Jesus and punishment

Dominique DuBois Gilliard's Rethinking Incarceration is the perfect addition to a larger conversation about mass incarceration.
March 1, 2018

When Michelle Alexander quit teaching law in 2016, she made a memorable statement which included the following words: “This is not simply a legal problem, or a political problem, or a policy problem. At its core, America’s journey from slavery to Jim Crow to mass incarceration raises profound moral and spiritual questions about who we are, individually and collectively, who we aim to become, and what we are willing to do now.”

Dominique DuBois Gilliard’s book Rethinking Incarceration is the perfect addition to a larger conversation sparked by Alexander’s The New Jim Crow. Beyond addressing the war on drugs, this book tackles the four “pipelines” of the war on immigrants, mental health, private prisons, and the school-to-prison pipeline. From black codes to convict leasing and the language of law and order, Gilliard is meticulous in summarizing the historic and systemic nature of incarceration in the United States.

What distinguishes this book is Gilliard’s exploration of how Christian faith is implicated in the problem of incarceration. He critically examines the legacy of prison chaplaincy and, most importantly, critiques how Christian theologies have fed the origins and explosive growth of mass incarceration.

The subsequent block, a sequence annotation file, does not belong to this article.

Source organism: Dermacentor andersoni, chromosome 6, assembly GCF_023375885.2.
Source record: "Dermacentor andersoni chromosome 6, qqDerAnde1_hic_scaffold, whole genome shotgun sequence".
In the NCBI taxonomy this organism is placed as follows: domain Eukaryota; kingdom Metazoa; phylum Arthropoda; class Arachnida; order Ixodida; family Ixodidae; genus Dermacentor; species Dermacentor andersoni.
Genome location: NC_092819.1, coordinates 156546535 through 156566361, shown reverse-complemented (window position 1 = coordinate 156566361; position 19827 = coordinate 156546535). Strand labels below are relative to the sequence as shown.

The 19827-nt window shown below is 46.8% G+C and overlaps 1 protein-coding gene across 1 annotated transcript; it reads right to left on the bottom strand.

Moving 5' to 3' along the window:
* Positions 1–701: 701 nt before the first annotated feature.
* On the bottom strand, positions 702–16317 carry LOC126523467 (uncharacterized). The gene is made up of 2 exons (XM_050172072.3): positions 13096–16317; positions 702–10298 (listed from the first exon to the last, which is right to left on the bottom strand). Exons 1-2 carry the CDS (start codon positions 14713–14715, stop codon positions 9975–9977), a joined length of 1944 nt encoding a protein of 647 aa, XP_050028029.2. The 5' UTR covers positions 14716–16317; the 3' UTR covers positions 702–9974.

Doctrines about God’s wrath and Christ’s atonement come under careful scrutiny. Gilliard forcefully argues: “Penal substitution is a reductionist theory that forsakes the embodied life, ministry, and relationships of Jesus, reducing Christ’s body to punitive surrogacy.”  There’s a direct link between the logic of mass incarceration and the belief that Christ’s salvation is reducible to his punishment.

Instead, Gilliard proposes constructive alternatives grounded in a biblical understanding of restorative justice and shalom. He writes, “Rather than supporting a system that merely punishes, the church must pursue a justice system that builds community, affirms human dignity, and seeks God’s shalom.” In this proposal, as well as throughout the book, Gilliard supports his bold vision with concrete case studies and examples from his experience in ministry.

Gilliard writes: “Mass incarceration will be halted only by a moral awakening.” While exploring the moral dimension of mass incarceration by showing how Christian theology is linked to incarceration, he also invites Christian readers to understand its historic, sociological, economic, and political nature.

Rethinking Incarceration is definitely the book that I will recommend to any Christian or church wrestling with the problem of incarceration in our society. 

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